Letting Buyers — and Sellers — Off the Hook
What do you do as a Buyer if you really like the first (or second) house you see, only to be told a couple hours after you went through that it’s in multiple offers, and that you have until 8 p.m. that night to make an offer?
Scenario #2: you need a bigger house, but you’re expecting your first (or another) child imminently.
Last one: you’re about to have back surgery, and will be convalescing for a couple months.
I don’t know about other Realtors, but my advice in such situations is: “the right house at the wrong time . . . equals the wrong house.’
I say that because I know ” better than my clients ” what goes into a home sale and/or purchase.
Namely, half-heartedly prepping a home for sale virtually ensures that it will take longer to sell, fetch a lower price ” or both.
And even though the sales process is front-loaded, once a home is on the market, the owner must still keep their home in tip-top shape, accommodate inconvenient showing requests (occasionally last-minute), and generally adjust to living in a staged home that can feel (and be!) unfamiliar.
Not the sort of thing you want to contend with when your life is already crazy.
The principal risk associated with making a pressured decision as a Buyer is delayed misgivings, a phenomenon commonly known as “Buyer’s remorse.”
In my experience, Buyer’s remorse actually consists of two elements: 1) “Did I/we buy the right house?”; and 2) “Did I/we pay the right amount?”
Question #1 is inherently subjective, and no one except the client can answer that. See, “The Pottery Barn Rule ” Realtor Version.”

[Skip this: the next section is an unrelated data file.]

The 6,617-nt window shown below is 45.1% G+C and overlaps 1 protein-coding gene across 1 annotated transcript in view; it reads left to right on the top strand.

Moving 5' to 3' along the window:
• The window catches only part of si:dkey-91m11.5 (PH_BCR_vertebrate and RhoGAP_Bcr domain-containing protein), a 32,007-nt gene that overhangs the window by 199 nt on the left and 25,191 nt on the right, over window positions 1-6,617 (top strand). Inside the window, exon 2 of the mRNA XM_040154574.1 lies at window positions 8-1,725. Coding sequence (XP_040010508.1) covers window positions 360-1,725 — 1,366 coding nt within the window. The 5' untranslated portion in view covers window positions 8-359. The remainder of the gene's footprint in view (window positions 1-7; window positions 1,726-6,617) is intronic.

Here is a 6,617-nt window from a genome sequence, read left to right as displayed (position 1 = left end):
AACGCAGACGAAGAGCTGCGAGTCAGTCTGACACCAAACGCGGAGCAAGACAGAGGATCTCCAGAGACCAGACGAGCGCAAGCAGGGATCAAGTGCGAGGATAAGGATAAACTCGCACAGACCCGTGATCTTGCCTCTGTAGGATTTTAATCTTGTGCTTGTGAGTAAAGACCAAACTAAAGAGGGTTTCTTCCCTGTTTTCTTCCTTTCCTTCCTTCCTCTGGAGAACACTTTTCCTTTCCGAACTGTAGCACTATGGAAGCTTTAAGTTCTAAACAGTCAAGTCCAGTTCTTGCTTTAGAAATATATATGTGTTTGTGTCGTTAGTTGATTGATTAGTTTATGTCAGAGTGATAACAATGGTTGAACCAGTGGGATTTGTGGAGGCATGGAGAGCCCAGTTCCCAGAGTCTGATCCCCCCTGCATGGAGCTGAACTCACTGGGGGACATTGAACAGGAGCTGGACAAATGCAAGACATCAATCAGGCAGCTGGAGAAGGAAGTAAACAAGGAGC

While market value is more objective ” and informed by such things as Comp’s, market time, etc. ” it still necessarily falls within a range.
Within that range, how much a given home is worth to any individual Buyer depends on how much they like it relative to other homes they’ve seen.
Which requires that they’ve actually seen other homes ” ideally, at least 10-12 in 2-3 different neighborhoods.
Once Buyers have that context, they’re much better-equipped to make an informed purchase decision . . . and stick with it, with a minimum of second-guessing.
Exceptions to the Rule
Are there exceptions to the above?
I worked with one couple whose home-buying criteria were quite narrow, and had been looking unsuccessfully for a long time.
When the right home ” and the couple’s new baby ” both came “on the market” (so to speak) at the same time, I collected the necessary signatures at the hospital.
At the other extreme, I’ve had clients who needed to sell for health reasons, then experienced faster-than-experienced deterioration in their condition (or their spouse’s).
So, yeah, I’ve also gone to intensive care units and even hospices ” with the family’s assent ” to get signatures as well, albeit discreetly and quickly.
P.S.: As you might imagine, the former scenario is much happier.
As I told my client/new parents, it’s not ambulance chasing if you show up at the hospital at their request.